2024 Trends: Healthcare at Risk – by David Grinberg

Despite its overwhelming success, Obamacare remains the target of relentless partisan attacks. Donald Trump is again vowing to end the Affordable Care Act, commonly known as Obamacare, during a potential second term as president.

“Obamacare is a catastrophe,” Trump recently said at a campaign event in Iowa. The twice impeached former president also wrote on his social media platform: “The cost of Obamacare is out of control, plus, it’s not good Healthcare.”

But terminating Obamacare, assuming Trump wins the presidency again, would decimate healthcare for about 40 million Americans for no good reason. These citizens in need of affordable healthcare had been locked out of the private insurance system for decades based on discriminatory reasons — including socioeconomic status and preexisting conditions, which disproportionately hurt minority groups the most.

According to the Kaiser Family Foundation, a leader in healthcare research:

  • “The largest coverage gains under the A.C.A. have been among Hispanic, black and Asian patients — many of the groups that had the highest uninsured rates before the law.”
  • “At least six in ten Black adults (60%) and Hispanic adults (65%) report difficulty affording health care costs compared to about four in ten White adults (39%).”

Even if you already have adequate private health insurance via your current or former employer (or that of your spouse), you should still care about Obamacare. That’s because disregarding the plight of the most vulnerable among us is selfish, cruel and not the American way.

But don’t tell that to Trump.

Three Reasons

The most likely explanations for Trump’s renewed war on Obamacare are at least threefold:

  1. To discredit Barack Obama’s historic signature policy achievement as America’s first Black President, and/or
  2. To payback the powerful insurance and pharmaceutical industries who bankroll the campaign coffers of Trump and the Republican Party, and/or
  3. See third answer below…

Republicans have done everything possible since its passage in 2010 to kill Obamacare or eliminate significant parts of the most beneficial government health program since Medicare and Medicaid.

Yet Republicans have failed legislatively and in the courts every time they sought to dismantle Obamacare, including during Trump’s presidency. Ironically, however, terminating Obamacare would hurt Trump’s own voter base and Republican constituencies who have benefited from it (many of whom are middle to low-income voters without college degrees).

Nevertheless, in Trump’s would-be authoritarian fantasy only the super-rich, the rich and the upper middle-class would have access to premier health insurance of their choice, while the rest of the population simply withers on the vines of despair.

So, what’s the third reason why Trump and his ilk aspire to end affordable healthcare for the most vulnerable Americans? The baffling third answer: There is no good answer for Trump’s recalcitrance and callousness.

Morally Indefensible

With the above in mind, it’s worth looking beyond partisan politics to take account of the moral implications and practical impact for millions of low-income and indigent Americans if Obamacare is canceled by Trump.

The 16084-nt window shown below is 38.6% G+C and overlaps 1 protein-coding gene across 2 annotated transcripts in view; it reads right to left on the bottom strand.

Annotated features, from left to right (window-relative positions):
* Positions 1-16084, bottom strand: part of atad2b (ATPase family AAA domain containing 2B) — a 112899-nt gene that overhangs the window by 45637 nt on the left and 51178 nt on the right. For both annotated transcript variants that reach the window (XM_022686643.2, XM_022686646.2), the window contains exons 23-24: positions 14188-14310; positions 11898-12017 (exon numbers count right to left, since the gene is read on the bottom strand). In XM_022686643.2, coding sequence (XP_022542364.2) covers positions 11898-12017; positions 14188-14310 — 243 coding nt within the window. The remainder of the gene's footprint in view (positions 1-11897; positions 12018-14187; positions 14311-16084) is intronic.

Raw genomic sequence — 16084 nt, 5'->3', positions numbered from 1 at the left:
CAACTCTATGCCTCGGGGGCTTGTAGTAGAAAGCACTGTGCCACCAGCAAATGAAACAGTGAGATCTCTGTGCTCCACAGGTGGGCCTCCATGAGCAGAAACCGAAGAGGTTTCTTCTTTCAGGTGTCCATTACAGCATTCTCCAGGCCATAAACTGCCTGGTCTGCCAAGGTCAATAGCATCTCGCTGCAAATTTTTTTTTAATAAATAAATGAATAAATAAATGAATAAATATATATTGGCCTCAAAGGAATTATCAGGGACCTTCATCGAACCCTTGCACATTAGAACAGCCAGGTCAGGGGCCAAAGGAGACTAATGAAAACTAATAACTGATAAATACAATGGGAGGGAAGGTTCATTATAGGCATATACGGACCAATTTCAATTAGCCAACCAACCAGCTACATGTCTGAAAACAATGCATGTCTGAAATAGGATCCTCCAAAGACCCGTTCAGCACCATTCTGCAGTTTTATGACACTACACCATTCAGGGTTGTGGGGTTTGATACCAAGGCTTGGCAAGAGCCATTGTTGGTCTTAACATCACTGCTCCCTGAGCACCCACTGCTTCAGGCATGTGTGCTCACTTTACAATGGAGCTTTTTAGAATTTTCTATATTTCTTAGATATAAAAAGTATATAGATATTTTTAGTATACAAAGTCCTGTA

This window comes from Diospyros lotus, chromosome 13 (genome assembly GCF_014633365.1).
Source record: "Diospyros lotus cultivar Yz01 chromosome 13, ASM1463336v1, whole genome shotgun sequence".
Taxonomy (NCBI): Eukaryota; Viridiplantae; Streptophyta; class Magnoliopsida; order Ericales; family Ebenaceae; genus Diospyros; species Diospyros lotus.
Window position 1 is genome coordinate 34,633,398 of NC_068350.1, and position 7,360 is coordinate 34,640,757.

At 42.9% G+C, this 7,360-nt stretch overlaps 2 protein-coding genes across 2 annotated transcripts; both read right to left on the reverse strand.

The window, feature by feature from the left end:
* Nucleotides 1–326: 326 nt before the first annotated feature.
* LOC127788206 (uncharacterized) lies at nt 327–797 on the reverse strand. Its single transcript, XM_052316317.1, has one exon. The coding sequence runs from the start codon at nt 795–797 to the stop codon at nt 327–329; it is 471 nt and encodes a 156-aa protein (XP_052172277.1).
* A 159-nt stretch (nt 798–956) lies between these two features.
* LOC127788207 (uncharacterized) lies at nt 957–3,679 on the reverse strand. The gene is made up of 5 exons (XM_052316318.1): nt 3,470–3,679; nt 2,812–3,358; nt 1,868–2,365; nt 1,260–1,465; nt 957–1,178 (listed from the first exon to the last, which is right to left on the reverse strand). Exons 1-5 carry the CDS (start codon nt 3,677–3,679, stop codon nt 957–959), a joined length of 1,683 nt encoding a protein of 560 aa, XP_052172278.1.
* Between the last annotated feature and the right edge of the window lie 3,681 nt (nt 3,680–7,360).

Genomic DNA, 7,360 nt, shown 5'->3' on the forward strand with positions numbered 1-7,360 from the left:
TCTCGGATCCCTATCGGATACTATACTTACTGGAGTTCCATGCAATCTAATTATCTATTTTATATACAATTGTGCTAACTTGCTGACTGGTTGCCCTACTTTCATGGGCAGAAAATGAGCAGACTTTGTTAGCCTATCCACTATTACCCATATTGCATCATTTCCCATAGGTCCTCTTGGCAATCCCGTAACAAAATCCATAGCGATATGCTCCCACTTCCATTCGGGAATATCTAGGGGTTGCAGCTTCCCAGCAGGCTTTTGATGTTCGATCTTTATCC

Conservative extremist detractors of Obamacare claim their individual and constitutional rights are being infringed upon at the expense of another government mandate, one for which they don’t want to pay.

But I’ll bet those vacuous voices who continue to castigate Obamacare have always enjoyed generous health benefits. Let’s also remember that medical care for the uninsured, including expensive hospital visits, is reflected in inflated prices and premiums for the rest of the insured population.

We all pay for healthcare, or lack thereof, in one way or another. Prior to Obamacare, steep annual premium hikes were the norm despite a lackluster economy slowly rebounding from The Great Recession.

A Few Pertinent Questions

  • What’s wrong with the wealthiest Americans — the so-called “one percent” or “super-rich” — paying their fair share for the greater good?
  • Why should the richest country in the world allow healthcare for only the richest among us, while simultaneously lining the pockets of the giant insurance and pharmaceutical industries?
  • Do the previously swelling ranks of uninsured and under-insured Americans agree that access to affordable healthcare is a personal infringement our nation can do without?

Trump’s answer to those in need is vindictive: tough luck, too bad, so sad. If you can’t afford health insurance, then Trump disdains your plight.

Yet we should recall what President Biden said about Obamacare on January 10: “More than 20 million people have signed up for plans on the Affordable Care Act’s marketplaces during the annual open enrollment period, far surpassing last year’s record of more than 16 million enrollments.”

Additionally, The New York Times reported: “The figures were a landmark moment for the 2010 health law, underscoring the significance of enhanced subsidies for Americans and the continuing reach of the marketplaces after years of Republican efforts to whittle them down.”

Yet regardless of who really cares about Obamacare, every American deserves health security as a fundamental freedom inherent in a democratic republic based on the central premise of “We the People”.

Don’t you agree?


Photo by National Cancer Institute on Unsplash

David B. Grinberg

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